Hardcover, published by Aperture, 2017.
Read a book review by Crown Point staff member, Carleigh Koger:
San Francisco native John Chiara is an experimental photographer who builds his own cameras, which reach up to 50-by-80 inches in size. He typically uses a 40-by-50-inch camera obscura; the print is similar to a daguerreotype. He hauls the large handmade camera in the back of his trailer and assembles it on-site. He physically enters the camera and pins photographic paper directly to its wall, then uses his body to dodge and burn specific areas. Chiara allows chance and guesswork to influence the outcome of his photographs. The artist does not use film; each image is unique and can take up to a full day to finish. The slow, laborious process results in giant one-of-a-kind photographs that envelop the viewer.
John Chiara’s book, California (2017), is a beautiful homage to the golden state. It is in a large-scale format, with landscape and architectural photographs filling entire pages. With his homemade camera in tow, Chiara traveled to Los Angeles, Oakland, and various California cities in between. In the first half of his book he chronicles his journey in Southern California, and in the second half he spends his time in Northern California. An artist statement and an essay by Virginia Heckert divide the two sections. In his statement, Chiara cites memory as a major theme in his work and reflects on memory’s relationship to photography. Looking at photographs can conjure past memories and feelings, differing from viewer to viewer. His subjects are often unrecognizable, yet feel familiar. He describes his chosen locations as “the type of places you would normally walk past without paying much attention.”
Imperfections such as light leaks, distortions, and chemical stains are embraced in Chiara’s process. These happy accidents add an edgy, abstracted element. The photographs are energetic and voyeuristic, as if someone was hiding behind bushes to quickly snap a picture. Scenes of lush landscapes and stony buildings are devoid of humans or animals, and have a dreamlike effect. The colors range from wintery blues to warm sepia tones like those seen in vintage photographs. Nostalgia emanates from the pages of the book, especially in scenes of hazy sun-soaked beaches or overgrown fields.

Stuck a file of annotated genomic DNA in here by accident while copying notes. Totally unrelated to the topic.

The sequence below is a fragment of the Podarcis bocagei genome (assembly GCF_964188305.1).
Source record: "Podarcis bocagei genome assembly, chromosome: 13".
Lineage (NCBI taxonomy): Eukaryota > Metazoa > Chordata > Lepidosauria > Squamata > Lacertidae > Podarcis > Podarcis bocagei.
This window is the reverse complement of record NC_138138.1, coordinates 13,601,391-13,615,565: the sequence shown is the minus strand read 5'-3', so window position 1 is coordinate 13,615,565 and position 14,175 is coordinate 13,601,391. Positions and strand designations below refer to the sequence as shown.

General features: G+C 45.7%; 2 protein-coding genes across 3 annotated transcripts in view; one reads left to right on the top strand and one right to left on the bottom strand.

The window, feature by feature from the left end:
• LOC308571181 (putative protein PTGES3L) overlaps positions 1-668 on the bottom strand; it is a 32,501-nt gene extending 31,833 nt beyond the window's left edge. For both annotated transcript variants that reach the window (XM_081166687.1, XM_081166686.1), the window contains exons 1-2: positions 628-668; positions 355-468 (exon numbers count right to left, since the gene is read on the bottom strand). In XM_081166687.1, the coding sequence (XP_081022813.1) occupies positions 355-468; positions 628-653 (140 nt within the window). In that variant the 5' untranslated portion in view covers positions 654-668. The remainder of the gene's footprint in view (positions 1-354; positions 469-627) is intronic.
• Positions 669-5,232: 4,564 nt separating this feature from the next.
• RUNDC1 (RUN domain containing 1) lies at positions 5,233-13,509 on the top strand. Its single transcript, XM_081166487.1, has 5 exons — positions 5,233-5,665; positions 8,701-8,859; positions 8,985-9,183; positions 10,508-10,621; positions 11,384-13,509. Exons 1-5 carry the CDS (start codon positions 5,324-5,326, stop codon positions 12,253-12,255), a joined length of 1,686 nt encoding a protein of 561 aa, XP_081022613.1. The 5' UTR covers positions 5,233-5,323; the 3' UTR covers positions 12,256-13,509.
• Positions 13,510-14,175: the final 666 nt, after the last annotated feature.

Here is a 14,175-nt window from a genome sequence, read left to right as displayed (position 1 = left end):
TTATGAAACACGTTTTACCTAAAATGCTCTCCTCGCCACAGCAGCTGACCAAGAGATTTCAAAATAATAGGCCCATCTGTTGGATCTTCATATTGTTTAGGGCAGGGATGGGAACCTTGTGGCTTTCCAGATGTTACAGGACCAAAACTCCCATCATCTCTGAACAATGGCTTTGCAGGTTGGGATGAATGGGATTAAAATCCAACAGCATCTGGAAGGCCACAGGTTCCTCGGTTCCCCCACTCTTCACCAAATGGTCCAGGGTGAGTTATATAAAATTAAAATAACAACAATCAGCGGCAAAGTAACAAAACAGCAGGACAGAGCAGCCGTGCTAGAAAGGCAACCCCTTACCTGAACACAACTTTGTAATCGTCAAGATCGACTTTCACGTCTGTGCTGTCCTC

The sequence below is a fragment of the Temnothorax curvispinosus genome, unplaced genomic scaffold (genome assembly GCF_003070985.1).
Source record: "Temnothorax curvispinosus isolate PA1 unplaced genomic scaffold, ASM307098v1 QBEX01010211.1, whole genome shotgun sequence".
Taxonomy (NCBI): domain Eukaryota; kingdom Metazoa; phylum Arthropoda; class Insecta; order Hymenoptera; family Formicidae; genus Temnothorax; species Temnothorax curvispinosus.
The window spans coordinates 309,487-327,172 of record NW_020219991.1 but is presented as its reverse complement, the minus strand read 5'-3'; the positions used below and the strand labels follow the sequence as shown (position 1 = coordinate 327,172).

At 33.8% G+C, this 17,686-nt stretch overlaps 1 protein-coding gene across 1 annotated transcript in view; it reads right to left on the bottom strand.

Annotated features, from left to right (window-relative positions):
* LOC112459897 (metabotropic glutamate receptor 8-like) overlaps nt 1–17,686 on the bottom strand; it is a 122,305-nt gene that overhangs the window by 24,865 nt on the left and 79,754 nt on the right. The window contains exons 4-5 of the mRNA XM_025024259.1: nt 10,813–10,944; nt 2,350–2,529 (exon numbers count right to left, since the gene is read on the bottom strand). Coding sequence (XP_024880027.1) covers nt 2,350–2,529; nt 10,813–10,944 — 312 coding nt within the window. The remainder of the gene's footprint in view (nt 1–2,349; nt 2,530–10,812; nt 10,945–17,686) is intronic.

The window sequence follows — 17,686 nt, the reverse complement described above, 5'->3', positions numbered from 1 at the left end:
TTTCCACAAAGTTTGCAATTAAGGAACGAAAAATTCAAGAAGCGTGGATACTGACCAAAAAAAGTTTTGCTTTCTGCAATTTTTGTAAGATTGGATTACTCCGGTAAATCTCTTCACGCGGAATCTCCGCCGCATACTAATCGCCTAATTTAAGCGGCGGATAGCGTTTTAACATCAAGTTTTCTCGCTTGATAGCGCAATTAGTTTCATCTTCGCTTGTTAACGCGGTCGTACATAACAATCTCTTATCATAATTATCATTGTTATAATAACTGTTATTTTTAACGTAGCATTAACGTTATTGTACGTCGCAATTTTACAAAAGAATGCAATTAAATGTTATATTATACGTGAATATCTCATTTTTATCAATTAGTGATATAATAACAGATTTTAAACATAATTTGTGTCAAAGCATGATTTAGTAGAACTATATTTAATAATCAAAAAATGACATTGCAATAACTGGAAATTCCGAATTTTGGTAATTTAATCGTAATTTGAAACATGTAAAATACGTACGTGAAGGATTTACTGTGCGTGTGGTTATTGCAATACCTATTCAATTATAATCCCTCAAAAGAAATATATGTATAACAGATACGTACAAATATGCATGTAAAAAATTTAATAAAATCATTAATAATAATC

Chiara’s Mount Holyoke Avenue at Pacific Coast, Pacific Palisades, 2013 is a photograph of a beach taken from a high vantage point. The sun blindingly reflects off the ocean and dark palm trees stand along the sand. Two parallel panels cross the image, as if the photographer was positioned behind a fence. Creases and chemical stains can be seen around the border and reddish hues saturate the photo like a rosy filter. The scene is inviting; viewers can easily place themselves within the photo and feel warmth from the summer sun or hear the sounds from distant waves.
John Chiara’s refreshing approach to photography is performative and innovative. His book, California, is a thorough catalog that showcases the artist’s talent as he captures California’s beauty with a new and thoughtful point of view. Each memory-infused photograph is carefully crafted to draw an emotional response through a distinct sense of time and place.